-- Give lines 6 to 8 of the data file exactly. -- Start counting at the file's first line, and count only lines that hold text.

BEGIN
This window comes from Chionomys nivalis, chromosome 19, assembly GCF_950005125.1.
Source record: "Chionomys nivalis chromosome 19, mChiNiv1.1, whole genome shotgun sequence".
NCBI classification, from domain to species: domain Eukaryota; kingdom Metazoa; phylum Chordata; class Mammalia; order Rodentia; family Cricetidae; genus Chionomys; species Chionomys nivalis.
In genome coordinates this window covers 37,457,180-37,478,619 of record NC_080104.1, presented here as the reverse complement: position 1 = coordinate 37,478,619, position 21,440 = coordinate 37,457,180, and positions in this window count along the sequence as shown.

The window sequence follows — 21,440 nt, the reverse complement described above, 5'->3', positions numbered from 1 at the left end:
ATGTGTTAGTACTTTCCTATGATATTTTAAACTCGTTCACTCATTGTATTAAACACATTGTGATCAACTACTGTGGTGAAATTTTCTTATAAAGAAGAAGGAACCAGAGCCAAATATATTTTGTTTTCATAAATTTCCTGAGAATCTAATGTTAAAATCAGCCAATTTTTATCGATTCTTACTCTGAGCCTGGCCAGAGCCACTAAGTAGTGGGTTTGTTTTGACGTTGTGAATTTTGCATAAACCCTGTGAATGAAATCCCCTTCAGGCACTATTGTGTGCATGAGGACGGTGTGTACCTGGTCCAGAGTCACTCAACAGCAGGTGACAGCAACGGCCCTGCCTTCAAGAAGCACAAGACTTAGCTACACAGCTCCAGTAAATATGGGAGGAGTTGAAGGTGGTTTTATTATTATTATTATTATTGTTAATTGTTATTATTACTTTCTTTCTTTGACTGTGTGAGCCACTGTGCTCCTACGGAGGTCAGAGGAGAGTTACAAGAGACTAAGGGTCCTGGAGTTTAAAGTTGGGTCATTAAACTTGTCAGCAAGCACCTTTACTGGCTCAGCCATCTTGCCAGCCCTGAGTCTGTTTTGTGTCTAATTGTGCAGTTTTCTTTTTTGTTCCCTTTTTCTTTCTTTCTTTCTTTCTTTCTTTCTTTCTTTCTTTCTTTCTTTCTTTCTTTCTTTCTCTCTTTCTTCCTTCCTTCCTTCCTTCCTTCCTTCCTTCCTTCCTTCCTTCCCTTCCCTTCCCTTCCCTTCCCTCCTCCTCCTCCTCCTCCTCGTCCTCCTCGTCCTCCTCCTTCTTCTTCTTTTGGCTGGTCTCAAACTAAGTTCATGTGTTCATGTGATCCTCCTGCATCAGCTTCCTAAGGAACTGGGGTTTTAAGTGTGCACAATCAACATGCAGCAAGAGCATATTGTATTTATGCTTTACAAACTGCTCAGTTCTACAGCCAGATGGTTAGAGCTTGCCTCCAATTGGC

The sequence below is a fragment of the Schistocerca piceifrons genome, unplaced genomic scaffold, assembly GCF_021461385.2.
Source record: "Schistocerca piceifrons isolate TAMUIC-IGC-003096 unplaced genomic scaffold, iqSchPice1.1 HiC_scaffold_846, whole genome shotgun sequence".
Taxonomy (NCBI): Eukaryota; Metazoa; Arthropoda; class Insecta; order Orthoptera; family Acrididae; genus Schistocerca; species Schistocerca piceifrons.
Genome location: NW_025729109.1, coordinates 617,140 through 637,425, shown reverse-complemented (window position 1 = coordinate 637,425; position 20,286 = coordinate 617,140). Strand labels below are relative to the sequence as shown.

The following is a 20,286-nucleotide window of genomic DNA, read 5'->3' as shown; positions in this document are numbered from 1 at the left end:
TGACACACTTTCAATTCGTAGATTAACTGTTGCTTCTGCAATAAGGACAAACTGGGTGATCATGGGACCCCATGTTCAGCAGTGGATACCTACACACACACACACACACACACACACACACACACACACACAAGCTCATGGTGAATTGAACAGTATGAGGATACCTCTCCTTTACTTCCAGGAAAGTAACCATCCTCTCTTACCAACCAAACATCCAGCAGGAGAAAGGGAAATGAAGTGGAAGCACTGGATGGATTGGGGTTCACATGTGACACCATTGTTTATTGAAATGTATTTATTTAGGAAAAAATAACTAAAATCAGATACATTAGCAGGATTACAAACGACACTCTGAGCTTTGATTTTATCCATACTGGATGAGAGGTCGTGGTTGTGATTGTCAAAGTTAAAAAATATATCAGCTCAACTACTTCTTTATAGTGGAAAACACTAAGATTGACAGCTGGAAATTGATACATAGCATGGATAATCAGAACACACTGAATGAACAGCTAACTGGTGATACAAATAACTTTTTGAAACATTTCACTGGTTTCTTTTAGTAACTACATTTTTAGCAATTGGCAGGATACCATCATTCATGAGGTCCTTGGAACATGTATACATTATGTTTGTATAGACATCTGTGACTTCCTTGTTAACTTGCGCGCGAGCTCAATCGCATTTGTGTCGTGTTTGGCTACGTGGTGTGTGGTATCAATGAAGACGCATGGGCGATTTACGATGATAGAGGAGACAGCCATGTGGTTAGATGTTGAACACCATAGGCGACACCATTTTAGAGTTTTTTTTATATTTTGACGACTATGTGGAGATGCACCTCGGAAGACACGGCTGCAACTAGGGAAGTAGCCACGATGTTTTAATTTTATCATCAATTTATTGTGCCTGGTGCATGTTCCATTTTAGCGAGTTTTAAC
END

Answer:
ATGTGTTAGTACTTTCCTATGATATTTTAAACTCGTTCACTCATTGTATTAAACACATTGTGATCAACTACTGTGGTGAAATTTTCTTATAAAGAAGAAGGAACCAGAGCCAAATATATTTTGTTTTCATAAATTTCCTGAGAATCTAATGTTAAAATCAGCCAATTTTTATCGATTCTTACTCTGAGCCTGGCCAGAGCCACTAAGTAGTGGGTTTGTTTTGACGTTGTGAATTTTGCATAAACCCTGTGAATGAAATCCCCTTCAGGCACTATTGTGTGCATGAGGACGGTGTGTACCTGGTCCAGAGTCACTCAACAGCAGGTGACAGCAACGGCCCTGCCTTCAAGAAGCACAAGACTTAGCTACACAGCTCCAGTAAATATGGGAGGAGTTGAAGGTGGTTTTATTATTATTATTATTATTGTTAATTGTTATTATTACTTTCTTTCTTTGACTGTGTGAGCCACTGTGCTCCTACGGAGGTCAGAGGAGAGTTACAAGAGACTAAGGGTCCTGGAGTTTAAAGTTGGGTCATTAAACTTGTCAGCAAGCACCTTTACTGGCTCAGCCATCTTGCCAGCCCTGAGTCTGTTTTGTGTCTAATTGTGCAGTTTTCTTTTTTGTTCCCTTTTTCTTTCTTTCTTTCTTTCTTTCTTTCTTTCTTTCTTTCTTTCTTTCTTTCTTTCTTTCTCTCTTTCTTCCTTCCTTCCTTCCTTCCTTCCTTCCTTCCTTCCTTCCTTCCCTTCCCTTCCCTTCCCTTCCCTCCTCCTCCTCCTCCTCCTCGTCCTCCTCGTCCTCCTCCTTCTTCTTCTTTTGGCTGGTCTCAAACTAAGTTCATGTGTTCATGTGATCCTCCTGCATCAGCTTCCTAAGGAACTGGGGTTTTAAGTGTGCACAATCAACATGCAGCAAGAGCATATTGTATTTATGCTTTACAAACTGCTCAGTTCTACAGCCAGATGGTTAGAGCTTGCCTCCAATTGGC

The sequence below is a fragment of the Schistocerca piceifrons genome, unplaced genomic scaffold, assembly GCF_021461385.2.
Source record: "Schistocerca piceifrons isolate TAMUIC-IGC-003096 unplaced genomic scaffold, iqSchPice1.1 HiC_scaffold_846, whole genome shotgun sequence".